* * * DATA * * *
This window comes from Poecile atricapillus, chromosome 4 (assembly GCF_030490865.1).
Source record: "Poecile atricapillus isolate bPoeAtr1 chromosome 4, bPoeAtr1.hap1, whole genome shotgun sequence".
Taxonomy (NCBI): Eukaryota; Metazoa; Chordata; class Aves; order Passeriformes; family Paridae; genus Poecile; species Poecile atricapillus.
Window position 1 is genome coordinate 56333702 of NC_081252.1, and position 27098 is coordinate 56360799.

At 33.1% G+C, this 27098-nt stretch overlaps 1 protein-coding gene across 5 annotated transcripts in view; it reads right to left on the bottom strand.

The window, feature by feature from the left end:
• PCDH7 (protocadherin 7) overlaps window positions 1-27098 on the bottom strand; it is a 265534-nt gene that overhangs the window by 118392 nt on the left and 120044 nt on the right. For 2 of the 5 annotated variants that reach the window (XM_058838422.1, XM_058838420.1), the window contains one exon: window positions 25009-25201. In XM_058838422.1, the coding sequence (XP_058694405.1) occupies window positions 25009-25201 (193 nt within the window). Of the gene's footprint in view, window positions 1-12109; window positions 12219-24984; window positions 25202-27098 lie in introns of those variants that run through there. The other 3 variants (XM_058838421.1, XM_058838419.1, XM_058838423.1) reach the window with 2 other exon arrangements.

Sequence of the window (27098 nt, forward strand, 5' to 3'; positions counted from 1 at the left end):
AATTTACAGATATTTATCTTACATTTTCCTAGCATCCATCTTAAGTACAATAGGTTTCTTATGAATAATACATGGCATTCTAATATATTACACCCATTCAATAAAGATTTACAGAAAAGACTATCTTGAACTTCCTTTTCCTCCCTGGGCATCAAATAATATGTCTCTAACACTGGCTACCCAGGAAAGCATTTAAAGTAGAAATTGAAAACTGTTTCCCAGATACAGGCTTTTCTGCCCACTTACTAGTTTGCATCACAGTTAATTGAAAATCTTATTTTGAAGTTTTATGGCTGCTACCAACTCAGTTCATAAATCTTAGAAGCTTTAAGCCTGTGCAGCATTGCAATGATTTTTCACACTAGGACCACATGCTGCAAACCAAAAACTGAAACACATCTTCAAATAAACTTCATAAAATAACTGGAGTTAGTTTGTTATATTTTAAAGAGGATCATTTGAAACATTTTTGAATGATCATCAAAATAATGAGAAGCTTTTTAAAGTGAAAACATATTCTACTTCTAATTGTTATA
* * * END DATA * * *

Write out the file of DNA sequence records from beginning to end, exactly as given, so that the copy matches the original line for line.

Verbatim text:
This window comes from Poecile atricapillus, chromosome 4 (assembly GCF_030490865.1).
Source record: "Poecile atricapillus isolate bPoeAtr1 chromosome 4, bPoeAtr1.hap1, whole genome shotgun sequence".
Taxonomy (NCBI): Eukaryota; Metazoa; Chordata; class Aves; order Passeriformes; family Paridae; genus Poecile; species Poecile atricapillus.
Window position 1 is genome coordinate 56333702 of NC_081252.1, and position 27098 is coordinate 56360799.

At 33.1% G+C, this 27098-nt stretch overlaps 1 protein-coding gene across 5 annotated transcripts in view; it reads right to left on the bottom strand.

The window, feature by feature from the left end:
• PCDH7 (protocadherin 7) overlaps window positions 1-27098 on the bottom strand; it is a 265534-nt gene that overhangs the window by 118392 nt on the left and 120044 nt on the right. For 2 of the 5 annotated variants that reach the window (XM_058838422.1, XM_058838420.1), the window contains one exon: window positions 25009-25201. In XM_058838422.1, the coding sequence (XP_058694405.1) occupies window positions 25009-25201 (193 nt within the window). Of the gene's footprint in view, window positions 1-12109; window positions 12219-24984; window positions 25202-27098 lie in introns of those variants that run through there. The other 3 variants (XM_058838421.1, XM_058838419.1, XM_058838423.1) reach the window with 2 other exon arrangements.

Sequence of the window (27098 nt, forward strand, 5' to 3'; positions counted from 1 at the left end):
AATTTACAGATATTTATCTTACATTTTCCTAGCATCCATCTTAAGTACAATAGGTTTCTTATGAATAATACATGGCATTCTAATATATTACACCCATTCAATAAAGATTTACAGAAAAGACTATCTTGAACTTCCTTTTCCTCCCTGGGCATCAAATAATATGTCTCTAACACTGGCTACCCAGGAAAGCATTTAAAGTAGAAATTGAAAACTGTTTCCCAGATACAGGCTTTTCTGCCCACTTACTAGTTTGCATCACAGTTAATTGAAAATCTTATTTTGAAGTTTTATGGCTGCTACCAACTCAGTTCATAAATCTTAGAAGCTTTAAGCCTGTGCAGCATTGCAATGATTTTTCACACTAGGACCACATGCTGCAAACCAAAAACTGAAACACATCTTCAAATAAACTTCATAAAATAACTGGAGTTAGTTTGTTATATTTTAAAGAGGATCATTTGAAACATTTTTGAATGATCATCAAAATAATGAGAAGCTTTTTAAAGTGAAAACATATTCTACTTCTAATTGTTATA